Artificial intelligence that is used in our smartphones, social media and self-driving cars continues to become increasingly sophisticated, but this technology is not without its drawbacks. The missing puzzle piece remains: how can machine learning of computers most accurately mirror biological learning of living things?
Not much is currently known about this “biological learning,” or how animals and humans can quickly learn and make decisions based on previous experiences. To better understand this, a team of researchers is investigating how neural circuits in the brain acquire and perform complex functions.
Two engineers at the Marlan and Rosemary Bourns College of Engineering (BCOE), Fabio Pasqualetti, Professor of mechanical engineering, and Samet Oymak, Assistant Professor of electrical and computer engineering, serve as co-principal investigators on the team lead by the McKelvey School of Engineering at Washington University in St. Louis.
The project to study brain dynamics and reinforcement learning is funded by a highly competitive three-year, $3.75 million Multidisciplinary University Research Initiative (MURI) grant from the U.S. Army Combat Capabilities Development Command’s Army Research Laboratory. Approximately $1.1 million of that amount will support work at the University of California, Riverside.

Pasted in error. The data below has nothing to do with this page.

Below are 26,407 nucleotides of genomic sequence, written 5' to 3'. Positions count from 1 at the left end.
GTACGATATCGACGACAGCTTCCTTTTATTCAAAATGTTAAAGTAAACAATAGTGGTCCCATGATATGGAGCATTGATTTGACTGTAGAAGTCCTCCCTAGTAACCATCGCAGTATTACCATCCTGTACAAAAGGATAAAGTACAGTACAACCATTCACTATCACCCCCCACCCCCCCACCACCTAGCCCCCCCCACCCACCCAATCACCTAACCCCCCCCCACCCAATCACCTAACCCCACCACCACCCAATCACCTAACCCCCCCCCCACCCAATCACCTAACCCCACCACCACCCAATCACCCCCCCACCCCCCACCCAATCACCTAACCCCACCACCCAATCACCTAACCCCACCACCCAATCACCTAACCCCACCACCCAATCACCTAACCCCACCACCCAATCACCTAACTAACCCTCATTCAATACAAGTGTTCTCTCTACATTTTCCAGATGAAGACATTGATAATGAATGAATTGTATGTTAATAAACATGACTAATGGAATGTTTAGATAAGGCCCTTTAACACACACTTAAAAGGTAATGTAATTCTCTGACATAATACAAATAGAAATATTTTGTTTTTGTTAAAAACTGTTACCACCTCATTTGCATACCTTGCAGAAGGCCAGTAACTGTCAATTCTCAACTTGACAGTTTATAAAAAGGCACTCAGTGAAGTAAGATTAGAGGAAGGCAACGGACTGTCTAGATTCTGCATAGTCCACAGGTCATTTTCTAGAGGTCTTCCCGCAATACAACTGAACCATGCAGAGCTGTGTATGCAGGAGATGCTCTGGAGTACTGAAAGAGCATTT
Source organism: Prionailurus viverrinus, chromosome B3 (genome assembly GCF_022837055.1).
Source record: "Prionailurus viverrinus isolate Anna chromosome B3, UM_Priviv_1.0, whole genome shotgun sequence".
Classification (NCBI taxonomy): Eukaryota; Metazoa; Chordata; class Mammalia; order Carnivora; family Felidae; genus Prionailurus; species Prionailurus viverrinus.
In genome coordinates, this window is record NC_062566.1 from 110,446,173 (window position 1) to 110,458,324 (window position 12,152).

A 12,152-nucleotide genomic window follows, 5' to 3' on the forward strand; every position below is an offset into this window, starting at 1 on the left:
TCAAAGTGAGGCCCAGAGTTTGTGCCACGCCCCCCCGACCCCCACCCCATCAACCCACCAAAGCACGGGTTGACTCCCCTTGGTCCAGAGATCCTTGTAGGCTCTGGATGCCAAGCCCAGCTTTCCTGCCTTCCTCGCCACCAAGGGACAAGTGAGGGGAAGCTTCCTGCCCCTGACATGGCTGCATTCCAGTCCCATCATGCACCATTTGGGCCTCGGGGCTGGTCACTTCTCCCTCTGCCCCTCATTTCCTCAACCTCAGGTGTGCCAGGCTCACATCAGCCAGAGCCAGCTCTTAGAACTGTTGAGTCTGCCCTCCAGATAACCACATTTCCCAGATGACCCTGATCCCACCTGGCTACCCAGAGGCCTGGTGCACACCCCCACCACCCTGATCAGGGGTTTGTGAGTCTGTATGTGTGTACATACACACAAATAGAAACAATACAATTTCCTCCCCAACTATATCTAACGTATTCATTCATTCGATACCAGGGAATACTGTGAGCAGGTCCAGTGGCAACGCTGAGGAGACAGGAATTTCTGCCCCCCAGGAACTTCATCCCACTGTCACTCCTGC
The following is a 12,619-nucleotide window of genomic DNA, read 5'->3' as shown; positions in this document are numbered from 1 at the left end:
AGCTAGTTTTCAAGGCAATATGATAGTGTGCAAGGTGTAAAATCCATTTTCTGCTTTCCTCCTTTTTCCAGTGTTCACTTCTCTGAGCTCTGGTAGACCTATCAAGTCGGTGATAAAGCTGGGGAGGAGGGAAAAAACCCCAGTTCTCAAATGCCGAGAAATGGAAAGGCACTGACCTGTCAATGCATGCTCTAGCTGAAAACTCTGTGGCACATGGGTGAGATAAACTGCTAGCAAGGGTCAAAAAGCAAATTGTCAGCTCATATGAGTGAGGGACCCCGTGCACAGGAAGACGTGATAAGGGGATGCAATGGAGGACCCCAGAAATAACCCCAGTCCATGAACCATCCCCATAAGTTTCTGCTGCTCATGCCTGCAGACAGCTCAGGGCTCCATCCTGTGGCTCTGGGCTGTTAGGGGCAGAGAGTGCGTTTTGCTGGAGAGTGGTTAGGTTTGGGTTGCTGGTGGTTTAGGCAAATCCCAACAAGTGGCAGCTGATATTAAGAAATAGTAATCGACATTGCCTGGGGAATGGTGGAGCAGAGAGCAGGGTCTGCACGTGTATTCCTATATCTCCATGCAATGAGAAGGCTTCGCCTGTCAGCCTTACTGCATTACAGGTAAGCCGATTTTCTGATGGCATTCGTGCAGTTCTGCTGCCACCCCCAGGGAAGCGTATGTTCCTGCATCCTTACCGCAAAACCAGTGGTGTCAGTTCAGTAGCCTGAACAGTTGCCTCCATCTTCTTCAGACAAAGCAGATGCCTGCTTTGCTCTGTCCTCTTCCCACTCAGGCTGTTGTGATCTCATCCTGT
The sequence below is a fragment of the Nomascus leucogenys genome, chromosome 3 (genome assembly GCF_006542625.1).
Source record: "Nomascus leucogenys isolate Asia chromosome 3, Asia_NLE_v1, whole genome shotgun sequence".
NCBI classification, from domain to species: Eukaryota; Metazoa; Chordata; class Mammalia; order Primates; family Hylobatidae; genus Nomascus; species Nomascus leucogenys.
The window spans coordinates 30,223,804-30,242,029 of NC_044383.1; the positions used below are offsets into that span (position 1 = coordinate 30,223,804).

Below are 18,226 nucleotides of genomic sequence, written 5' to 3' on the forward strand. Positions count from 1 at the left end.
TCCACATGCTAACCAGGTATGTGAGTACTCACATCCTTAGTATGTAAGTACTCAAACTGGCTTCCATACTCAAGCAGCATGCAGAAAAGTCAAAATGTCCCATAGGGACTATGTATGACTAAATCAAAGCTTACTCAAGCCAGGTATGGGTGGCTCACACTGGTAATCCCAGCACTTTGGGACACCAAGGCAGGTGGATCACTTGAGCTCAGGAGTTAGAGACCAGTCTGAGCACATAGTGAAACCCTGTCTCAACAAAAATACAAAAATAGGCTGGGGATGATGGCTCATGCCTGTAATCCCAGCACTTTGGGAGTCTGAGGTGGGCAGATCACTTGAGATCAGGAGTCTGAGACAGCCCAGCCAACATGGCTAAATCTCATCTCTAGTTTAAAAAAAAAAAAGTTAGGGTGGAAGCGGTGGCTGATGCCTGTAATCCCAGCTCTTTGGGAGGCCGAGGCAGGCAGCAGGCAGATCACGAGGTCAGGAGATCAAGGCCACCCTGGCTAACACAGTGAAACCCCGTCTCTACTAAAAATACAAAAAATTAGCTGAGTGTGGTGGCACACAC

As envisioned by the principal investigators and according to a news article from the McKelvey School of Engineering, “the research team will look at the interactions between neurons and astrocytes, a type of glial cell, to see if they form two levels of a network that enables large-scale learning. Combining engineering, machine learning, neurophysiology, behavioral testing and genetics, the team will develop a novel framework that links these neuro-glial dynamics to high-level learning functions through computational modeling and analysis approaches. They will then examine and clarify these dynamics in animal models.”
At UCR, Pasqualetti brings expertise in the design of network-theoretic theories and tools for the study of brain processes from imaging data and leads the project’s Task 2: Model, Analyze and Optimize Neuro-glial Dynamics for Large-scale Learning.
Oymak brings expertise in the conjunction of reinforcement learning, optimization and statistics. Oymak will work on Task 1 to "Establish Non-Markovian Behavioral Paradigms for Brain and Machines" and Task 2b and 3b for "Top-down construction and validation of Glial Hierarchical Dynamics".
UC Riverside’s research will be conducted at one of BCOE’s nine research centers: the Center for Robotics and Intelligent Systems, a hub for research in computer vision, machine learning and robotics.